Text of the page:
Another thing when choosing the motor. I did have some problems with broken spikes during the years. Seems like they were not strong enough to hold a heavy electric bike + me on it with 800W high torque motor. 3 of them failed during 4 years, but I made spare ones form spare motorcycle spikes and changed them. So i suggest you to choose a solid rim with motor that has no spikes. It is possible to get it for 20'' bikes. Much harder to get for 24'' or bigger bikes.

Step 5: Battery

Main power source... the battery must be strong enough to provide high currents and have enough capacity for a long ride. I choose Wina 10Ah LiFe cells and connected 12 of them in series (43V fully charged). I used copper plates for connections and made "main" and "balance" cables with connectors.

I also made a wooden enclosure with some metal plates with screws to mount it on the bike under the seat.

This battery was good when it was new. But the discharge current was on the limit by the specifications, so slowly in 2 years this battery pack was gaining the internal resistance of the cells and losing capacity and power.

Simply to say, I was not happy at all with the quality of this cells. They did are not even half that good as it is stated in the specifications.

I made a new battery pack with LiPo cells. They have higher voltage, so I used 10 of them in series (42V fully charged) and not 12 like LiFe. I also increased the capacity from 10 to 30Ah. This slightly increased the bike's top speed because of lower internal resistance and voltage drop. But it made it go from 22km to 80km with a single charge.

There is no BMS. I only balance the cells when I charge them. There is only a cutoff function when the cells are empty in the inverter. So I made a voltage display that displays the status of all the cells to monitor the battery. I will add photos of it.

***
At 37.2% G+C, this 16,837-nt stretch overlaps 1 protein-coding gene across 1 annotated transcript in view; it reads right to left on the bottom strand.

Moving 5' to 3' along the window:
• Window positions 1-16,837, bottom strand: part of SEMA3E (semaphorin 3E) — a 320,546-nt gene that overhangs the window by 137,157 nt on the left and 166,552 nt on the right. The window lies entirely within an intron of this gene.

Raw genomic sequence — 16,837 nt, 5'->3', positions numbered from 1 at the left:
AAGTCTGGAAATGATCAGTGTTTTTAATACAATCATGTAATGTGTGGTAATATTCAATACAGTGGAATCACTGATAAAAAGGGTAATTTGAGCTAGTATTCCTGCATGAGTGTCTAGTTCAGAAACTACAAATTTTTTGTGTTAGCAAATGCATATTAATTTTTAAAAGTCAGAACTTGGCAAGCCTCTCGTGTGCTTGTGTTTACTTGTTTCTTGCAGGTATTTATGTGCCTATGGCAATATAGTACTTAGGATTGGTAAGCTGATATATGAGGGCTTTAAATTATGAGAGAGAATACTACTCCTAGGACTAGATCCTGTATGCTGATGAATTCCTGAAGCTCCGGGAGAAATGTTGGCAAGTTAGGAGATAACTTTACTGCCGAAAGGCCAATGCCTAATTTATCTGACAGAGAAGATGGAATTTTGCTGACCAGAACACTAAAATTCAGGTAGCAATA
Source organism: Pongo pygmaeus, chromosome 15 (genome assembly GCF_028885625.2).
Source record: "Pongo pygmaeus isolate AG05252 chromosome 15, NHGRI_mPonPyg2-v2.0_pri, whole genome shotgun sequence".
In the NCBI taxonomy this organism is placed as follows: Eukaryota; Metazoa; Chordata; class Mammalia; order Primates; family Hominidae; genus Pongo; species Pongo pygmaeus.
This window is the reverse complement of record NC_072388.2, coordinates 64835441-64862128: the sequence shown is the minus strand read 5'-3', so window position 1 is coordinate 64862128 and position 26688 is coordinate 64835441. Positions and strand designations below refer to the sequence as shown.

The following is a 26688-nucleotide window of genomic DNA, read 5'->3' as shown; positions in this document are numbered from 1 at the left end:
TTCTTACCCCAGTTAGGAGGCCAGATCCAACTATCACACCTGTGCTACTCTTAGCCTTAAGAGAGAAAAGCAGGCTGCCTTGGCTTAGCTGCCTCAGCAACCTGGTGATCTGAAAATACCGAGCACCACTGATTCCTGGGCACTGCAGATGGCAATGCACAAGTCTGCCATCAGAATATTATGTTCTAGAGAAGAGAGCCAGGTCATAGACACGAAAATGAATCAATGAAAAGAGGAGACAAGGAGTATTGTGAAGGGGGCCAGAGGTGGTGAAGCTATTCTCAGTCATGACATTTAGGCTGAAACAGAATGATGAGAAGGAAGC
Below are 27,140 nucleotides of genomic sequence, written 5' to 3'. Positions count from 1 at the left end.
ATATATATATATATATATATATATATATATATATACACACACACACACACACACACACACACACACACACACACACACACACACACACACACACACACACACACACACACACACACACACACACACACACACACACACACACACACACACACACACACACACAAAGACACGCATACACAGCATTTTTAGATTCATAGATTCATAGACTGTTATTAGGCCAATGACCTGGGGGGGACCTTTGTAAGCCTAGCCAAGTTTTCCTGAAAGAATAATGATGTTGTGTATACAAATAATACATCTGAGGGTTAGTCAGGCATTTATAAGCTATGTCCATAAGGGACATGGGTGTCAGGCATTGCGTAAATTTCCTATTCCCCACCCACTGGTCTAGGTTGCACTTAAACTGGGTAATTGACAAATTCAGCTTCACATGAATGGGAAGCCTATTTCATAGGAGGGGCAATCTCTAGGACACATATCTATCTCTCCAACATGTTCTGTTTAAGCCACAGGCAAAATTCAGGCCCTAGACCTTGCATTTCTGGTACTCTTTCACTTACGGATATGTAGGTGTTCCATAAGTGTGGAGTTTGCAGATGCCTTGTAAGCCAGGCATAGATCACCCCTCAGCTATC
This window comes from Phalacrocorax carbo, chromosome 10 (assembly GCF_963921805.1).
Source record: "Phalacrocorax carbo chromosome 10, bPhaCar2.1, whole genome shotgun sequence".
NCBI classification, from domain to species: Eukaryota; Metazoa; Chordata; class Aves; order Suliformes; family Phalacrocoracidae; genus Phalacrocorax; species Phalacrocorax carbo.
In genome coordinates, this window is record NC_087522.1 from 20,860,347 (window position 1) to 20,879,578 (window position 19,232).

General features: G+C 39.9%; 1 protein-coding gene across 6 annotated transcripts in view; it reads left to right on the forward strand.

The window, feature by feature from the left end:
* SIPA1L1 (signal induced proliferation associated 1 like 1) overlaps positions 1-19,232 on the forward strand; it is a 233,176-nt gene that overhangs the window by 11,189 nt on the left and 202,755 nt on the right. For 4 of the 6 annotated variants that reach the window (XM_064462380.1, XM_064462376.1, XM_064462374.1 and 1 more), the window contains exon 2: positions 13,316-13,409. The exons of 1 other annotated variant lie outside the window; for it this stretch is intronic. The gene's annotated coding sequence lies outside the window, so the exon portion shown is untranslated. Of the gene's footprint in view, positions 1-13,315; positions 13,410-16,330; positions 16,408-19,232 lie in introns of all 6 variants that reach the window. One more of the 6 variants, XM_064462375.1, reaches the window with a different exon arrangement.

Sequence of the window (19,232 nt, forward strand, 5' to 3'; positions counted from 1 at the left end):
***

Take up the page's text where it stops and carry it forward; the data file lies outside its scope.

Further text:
I will add some more details about batteries soon.

Step 6: Finishing

To finish the project, I needed to connect the brake handles with safety switch to the controller. This handle "stops" the motor when you are braking. Next, I needed to connect the "thumb" throttle stick to enable power. This was also in the set with the motor and inverter, but I changed it for a "twist" stick as motorcycles have.

There was also a front light with key switch also in the motor set. You can see this light in the first video. It was poorly made, and it did not give enough light to ride in the dark. So I just took the key switch out of it and threw the light away. It also had a horn. I took this out too and mountedit near the inverter. I than installed a DC DC converter "turnigy 42V ubec" to make 5V from 42V of main battery. So, I could us a bright led for front light and connect it to this 5V line. I also added d back light made form led strips connected in series and a usb fast charger :) You can see all of this presented in the videos.

I will add more details and close up photos to this project soon! Feel free to comment and ask any detail you like to know.

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    4 Comments

    I love it! any ideas on a trike ? I'm disabled and sucks everytime try 2 just go outside top speed is 4mph and all everyone asks is if your ok . woukd be nice just to take a ride on a path and not be noticed

    In my town there is someone, who made a similar thing as a trike, as he is also disabled. As far as I can see him driving his electric trike in the city it seems his trike changed his life. His project is similar to mine, just that he used a motor in the front wheel. And has 2 wheels in the back without the motor. He also mounted the "hand pedals" and connected them to the front wheel as well.

    An Awesome project. Definitely something i'd like to copy.

    Do you have a price breakdown on your parts?

    I'm curious as to how much it was total.

    Motor + inverter set ~350$
    Battery starting from 250$
    Charger ~150$
    Other small parts ~150$